P: I have been putting the money back into the company, I’ve got a better truck, larger trailer, and a better riding mower. Equipment was a huge problem for me, because it took me a lot longer to take care of my customers’ needs with unprofessional equipment.

CEI: So, you’re a high schooler. What else do you do with your free time?

P:  I play three sports for Ottawa Hills High School: main sport football, but wrestling and track and field. I like to go to church, spend time with my mom and family and work out.

CEI: How do you juggle all of your responsibilities?

P: It’s not as difficult as it may seem. With owning my own company I can make my own hours, so I make sure to always schedule my customers around football and school, but time management is key. I’m starting to get better and better at time management.

CEI: How do you plan to expand and build your business in the future?

P: One of the main ways I’ve been expanding is by applying marketing techniques that I learn in my marketing class and applying it to my company. It’s been bringing plenty of new customers and more revenue. Also, I’ve been using networking skills. It’s not always about what you know, most of the time it’s about who you know.

In five years, I see my company well set up and really flourishing throughout the Grand Rapids area, maybe even being one of the top in Grand Rapids. In ten years, I plan on expanding by either having another Calvin’s Lawn Care in another city, or placing a Calvin’s Lawn Care down in Florida. In 20 years, I plan on not working anymore, but really managing the company to continue to spread amongst the lawn care company community and being one of the top lawn care companies in the U.S.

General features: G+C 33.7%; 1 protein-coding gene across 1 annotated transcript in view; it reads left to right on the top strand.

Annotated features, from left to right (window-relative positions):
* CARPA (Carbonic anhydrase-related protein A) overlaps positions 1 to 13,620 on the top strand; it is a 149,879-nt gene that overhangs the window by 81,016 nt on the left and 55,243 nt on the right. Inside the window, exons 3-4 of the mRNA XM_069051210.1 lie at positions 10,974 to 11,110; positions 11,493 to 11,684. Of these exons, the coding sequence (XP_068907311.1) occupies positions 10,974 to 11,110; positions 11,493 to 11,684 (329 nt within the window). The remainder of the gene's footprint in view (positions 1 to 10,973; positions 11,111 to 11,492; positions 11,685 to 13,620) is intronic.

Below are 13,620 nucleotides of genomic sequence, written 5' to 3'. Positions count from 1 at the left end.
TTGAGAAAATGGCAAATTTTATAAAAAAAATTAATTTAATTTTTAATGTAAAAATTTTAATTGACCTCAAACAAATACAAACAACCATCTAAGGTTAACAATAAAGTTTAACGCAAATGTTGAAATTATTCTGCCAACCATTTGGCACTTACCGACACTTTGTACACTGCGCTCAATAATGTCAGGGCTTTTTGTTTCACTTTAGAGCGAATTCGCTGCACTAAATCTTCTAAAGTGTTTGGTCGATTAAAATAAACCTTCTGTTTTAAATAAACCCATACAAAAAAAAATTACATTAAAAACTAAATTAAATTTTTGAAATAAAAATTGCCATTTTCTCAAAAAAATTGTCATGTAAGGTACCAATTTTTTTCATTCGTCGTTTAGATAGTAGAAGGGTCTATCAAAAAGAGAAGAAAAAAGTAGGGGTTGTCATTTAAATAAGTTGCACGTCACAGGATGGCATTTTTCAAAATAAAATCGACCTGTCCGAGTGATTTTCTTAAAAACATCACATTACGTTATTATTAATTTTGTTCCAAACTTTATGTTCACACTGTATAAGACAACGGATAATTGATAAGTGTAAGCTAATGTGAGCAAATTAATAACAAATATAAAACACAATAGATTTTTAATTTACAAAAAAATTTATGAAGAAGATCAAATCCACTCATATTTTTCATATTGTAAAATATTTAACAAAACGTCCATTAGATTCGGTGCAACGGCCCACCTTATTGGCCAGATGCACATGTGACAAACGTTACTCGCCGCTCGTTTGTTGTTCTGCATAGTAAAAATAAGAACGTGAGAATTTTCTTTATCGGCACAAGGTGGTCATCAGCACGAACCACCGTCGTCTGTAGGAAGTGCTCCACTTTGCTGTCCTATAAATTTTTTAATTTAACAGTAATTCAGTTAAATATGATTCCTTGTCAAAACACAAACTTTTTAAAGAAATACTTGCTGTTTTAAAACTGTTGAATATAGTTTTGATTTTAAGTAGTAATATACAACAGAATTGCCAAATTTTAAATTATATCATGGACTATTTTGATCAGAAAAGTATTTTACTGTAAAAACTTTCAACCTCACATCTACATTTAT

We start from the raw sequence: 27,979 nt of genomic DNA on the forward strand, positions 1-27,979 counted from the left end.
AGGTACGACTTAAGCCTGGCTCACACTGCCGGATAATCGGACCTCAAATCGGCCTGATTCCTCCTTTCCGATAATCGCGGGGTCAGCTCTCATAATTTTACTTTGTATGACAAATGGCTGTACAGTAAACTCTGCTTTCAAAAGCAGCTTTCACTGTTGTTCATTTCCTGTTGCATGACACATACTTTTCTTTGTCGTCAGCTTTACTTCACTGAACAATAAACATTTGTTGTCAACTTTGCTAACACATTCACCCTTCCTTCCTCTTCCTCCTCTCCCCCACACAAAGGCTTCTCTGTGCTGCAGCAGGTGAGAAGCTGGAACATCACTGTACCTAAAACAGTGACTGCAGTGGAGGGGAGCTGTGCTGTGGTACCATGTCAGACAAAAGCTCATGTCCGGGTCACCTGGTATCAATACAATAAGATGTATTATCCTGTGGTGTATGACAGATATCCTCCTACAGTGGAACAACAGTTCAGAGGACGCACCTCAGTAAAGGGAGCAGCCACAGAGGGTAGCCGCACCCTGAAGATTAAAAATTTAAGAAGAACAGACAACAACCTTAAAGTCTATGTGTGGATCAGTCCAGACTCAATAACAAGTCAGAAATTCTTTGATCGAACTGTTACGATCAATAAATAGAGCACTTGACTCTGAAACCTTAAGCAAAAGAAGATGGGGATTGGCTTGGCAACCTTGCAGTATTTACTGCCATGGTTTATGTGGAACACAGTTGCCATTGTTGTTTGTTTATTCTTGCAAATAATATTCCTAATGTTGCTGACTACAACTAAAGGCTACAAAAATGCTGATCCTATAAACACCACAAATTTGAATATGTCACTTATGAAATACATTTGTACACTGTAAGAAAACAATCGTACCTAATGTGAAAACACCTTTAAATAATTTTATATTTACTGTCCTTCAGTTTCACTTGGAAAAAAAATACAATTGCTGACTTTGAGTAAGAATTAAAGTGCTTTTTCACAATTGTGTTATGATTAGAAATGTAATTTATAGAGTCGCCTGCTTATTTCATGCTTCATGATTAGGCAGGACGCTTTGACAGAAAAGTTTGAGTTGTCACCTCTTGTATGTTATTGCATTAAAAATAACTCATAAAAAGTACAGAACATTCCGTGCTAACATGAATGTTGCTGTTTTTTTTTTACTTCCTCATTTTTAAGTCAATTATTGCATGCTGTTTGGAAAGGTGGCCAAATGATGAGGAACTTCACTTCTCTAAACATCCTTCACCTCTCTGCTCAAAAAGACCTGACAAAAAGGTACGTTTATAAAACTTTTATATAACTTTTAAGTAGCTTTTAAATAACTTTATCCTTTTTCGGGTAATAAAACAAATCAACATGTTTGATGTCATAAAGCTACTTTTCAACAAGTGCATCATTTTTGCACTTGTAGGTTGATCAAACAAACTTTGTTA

CEI: What advice do you have for young entrepreneurs like yourself?

P: My advice is to take your shot, because if you’re already at the bottom there’s only one place to go, which is the top. Starting a company may be a bad outcome, but it also can be great. Just because we’re young doesn’t mean anything.

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Five entrepreneurs win prize money at first MVE Pitch Competition

By Kayla Sosa

 

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Five entrepreneurs with military background or connection took home prize money at the first showcase and final pitch competition for the Michigan Veteran Entrepreneur Lab.

Produced through the Grand Valley State University Center for Entrepreneurship and Innovation, this free, community cohort program began in August. For nine weeks, the group met once a week to learn about how to start a business and all the aspects that go into it. They each had an idea or had already started a small business and work with the final pitch in sight.